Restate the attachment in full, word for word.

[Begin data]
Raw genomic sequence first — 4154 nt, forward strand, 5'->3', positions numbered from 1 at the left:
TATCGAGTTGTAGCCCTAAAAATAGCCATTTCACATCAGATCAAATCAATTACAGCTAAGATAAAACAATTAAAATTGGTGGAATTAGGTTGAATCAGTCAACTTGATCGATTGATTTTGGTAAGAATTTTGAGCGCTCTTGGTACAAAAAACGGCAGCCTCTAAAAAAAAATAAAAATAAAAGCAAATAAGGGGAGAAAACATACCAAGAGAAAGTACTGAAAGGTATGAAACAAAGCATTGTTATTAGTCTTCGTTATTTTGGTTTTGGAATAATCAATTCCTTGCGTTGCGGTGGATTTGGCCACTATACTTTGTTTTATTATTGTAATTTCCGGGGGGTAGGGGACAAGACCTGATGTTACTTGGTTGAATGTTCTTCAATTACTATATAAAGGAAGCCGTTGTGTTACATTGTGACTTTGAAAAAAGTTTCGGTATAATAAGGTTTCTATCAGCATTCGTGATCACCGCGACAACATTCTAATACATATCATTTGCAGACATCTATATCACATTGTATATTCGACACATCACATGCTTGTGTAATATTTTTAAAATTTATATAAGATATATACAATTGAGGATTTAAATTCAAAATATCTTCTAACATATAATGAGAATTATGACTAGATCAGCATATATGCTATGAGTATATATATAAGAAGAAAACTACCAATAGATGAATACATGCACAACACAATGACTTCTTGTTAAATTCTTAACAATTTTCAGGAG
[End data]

Raw genomic sequence first — 4154 nt, forward strand, 5'->3', positions numbered from 1 at the left:
TATCGAGTTGTAGCCCTAAAAATAGCCATTTCACATCAGATCAAATCAATTACAGCTAAGATAAAACAATTAAAATTGGTGGAATTAGGTTGAATCAGTCAACTTGATCGATTGATTTTGGTAAGAATTTTGAGCGCTCTTGGTACAAAAAACGGCAGCCTCTAAAAAAAAATAAAAATAAAAGCAAATAAGGGGAGAAAACATACCAAGAGAAAGTACTGAAAGGTATGAAACAAAGCATTGTTATTAGTCTTCGTTATTTTGGTTTTGGAATAATCAATTCCTTGCGTTGCGGTGGATTTGGCCACTATACTTTGTTTTATTATTGTAATTTCCGGGGGGTAGGGGACAAGACCTGATGTTACTTGGTTGAATGTTCTTCAATTACTATATAAAGGAAGCCGTTGTGTTACATTGTGACTTTGAAAAAAGTTTCGGTATAATAAGGTTTCTATCAGCATTCGTGATCACCGCGACAACATTCTAATACATATCATTTGCAGACATCTATATCACATTGTATATTCGACACATCACATGCTTGTGTAATATTTTTAAAATTTATATAAGATATATACAATTGAGGATTTAAATTCAAAATATCTTCTAACATATAATGAGAATTATGACTAGATCAGCATATATGCTATGAGTATATATATAAGAAGAAAACTACCAATAGATGAATACATGCACAACACAATGACTTCTTGTTAAATTCTTAACAATTTTCAGGAG